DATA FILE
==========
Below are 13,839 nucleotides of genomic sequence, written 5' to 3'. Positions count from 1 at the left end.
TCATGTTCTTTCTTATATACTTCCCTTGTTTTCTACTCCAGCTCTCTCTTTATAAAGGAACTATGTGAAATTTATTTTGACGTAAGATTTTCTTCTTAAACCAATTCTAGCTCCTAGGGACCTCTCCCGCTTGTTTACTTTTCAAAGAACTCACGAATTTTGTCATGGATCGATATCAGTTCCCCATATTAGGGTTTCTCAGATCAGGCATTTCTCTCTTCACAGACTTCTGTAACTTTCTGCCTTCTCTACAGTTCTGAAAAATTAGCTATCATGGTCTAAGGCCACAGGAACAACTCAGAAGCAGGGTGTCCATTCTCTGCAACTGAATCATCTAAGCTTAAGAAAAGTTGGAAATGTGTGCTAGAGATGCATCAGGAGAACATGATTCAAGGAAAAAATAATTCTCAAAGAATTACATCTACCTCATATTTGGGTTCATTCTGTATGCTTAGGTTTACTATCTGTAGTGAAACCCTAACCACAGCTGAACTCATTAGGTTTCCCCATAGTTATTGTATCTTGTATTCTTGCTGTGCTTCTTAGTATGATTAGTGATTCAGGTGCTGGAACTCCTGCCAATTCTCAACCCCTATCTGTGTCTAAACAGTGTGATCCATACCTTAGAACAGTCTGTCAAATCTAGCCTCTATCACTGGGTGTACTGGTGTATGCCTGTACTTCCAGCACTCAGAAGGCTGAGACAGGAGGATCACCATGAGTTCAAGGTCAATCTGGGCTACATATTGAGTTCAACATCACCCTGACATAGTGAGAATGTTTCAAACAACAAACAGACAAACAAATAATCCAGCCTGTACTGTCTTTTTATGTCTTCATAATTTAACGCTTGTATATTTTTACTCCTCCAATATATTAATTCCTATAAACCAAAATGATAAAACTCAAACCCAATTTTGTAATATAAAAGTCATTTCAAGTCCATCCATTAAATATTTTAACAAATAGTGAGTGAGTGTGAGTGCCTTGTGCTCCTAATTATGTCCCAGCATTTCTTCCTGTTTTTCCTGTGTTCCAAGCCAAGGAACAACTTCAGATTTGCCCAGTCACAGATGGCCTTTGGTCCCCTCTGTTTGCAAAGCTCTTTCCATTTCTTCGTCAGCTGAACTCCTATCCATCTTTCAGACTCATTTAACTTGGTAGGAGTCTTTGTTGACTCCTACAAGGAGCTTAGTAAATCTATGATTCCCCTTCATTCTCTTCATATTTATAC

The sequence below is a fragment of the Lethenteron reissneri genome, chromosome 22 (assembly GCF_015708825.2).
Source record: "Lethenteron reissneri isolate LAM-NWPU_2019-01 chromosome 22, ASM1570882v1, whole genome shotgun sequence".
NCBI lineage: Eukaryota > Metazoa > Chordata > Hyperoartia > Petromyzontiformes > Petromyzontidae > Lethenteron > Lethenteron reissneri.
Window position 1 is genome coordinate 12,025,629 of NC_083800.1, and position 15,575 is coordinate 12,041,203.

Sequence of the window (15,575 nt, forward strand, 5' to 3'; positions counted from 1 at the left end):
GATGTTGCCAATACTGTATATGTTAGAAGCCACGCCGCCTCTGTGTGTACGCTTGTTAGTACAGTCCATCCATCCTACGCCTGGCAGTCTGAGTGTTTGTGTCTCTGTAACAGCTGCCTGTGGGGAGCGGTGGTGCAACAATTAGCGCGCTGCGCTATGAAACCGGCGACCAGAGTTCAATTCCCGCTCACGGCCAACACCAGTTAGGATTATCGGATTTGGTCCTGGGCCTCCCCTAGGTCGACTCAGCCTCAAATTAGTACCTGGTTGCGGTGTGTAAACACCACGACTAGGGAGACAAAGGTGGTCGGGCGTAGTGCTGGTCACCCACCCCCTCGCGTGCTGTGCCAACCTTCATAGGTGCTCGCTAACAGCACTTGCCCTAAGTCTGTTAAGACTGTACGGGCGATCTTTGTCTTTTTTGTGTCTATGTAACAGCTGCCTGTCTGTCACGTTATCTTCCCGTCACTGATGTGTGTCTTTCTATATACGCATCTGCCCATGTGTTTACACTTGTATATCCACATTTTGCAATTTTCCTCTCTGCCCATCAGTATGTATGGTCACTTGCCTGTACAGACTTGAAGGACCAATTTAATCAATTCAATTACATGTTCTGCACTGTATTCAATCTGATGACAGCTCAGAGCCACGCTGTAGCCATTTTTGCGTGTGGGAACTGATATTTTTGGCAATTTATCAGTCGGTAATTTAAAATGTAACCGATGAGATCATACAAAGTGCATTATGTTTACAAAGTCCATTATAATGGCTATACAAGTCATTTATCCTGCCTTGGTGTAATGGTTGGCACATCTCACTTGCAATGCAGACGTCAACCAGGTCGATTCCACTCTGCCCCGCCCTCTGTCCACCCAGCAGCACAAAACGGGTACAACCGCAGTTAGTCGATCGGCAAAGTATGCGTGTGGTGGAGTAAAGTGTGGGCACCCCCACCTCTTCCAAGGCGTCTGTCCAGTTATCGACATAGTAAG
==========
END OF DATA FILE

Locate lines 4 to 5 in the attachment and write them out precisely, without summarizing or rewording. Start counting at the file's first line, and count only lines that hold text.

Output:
Source record: "Lethenteron reissneri isolate LAM-NWPU_2019-01 chromosome 22, ASM1570882v1, whole genome shotgun sequence".
NCBI lineage: Eukaryota > Metazoa > Chordata > Hyperoartia > Petromyzontiformes > Petromyzontidae > Lethenteron > Lethenteron reissneri.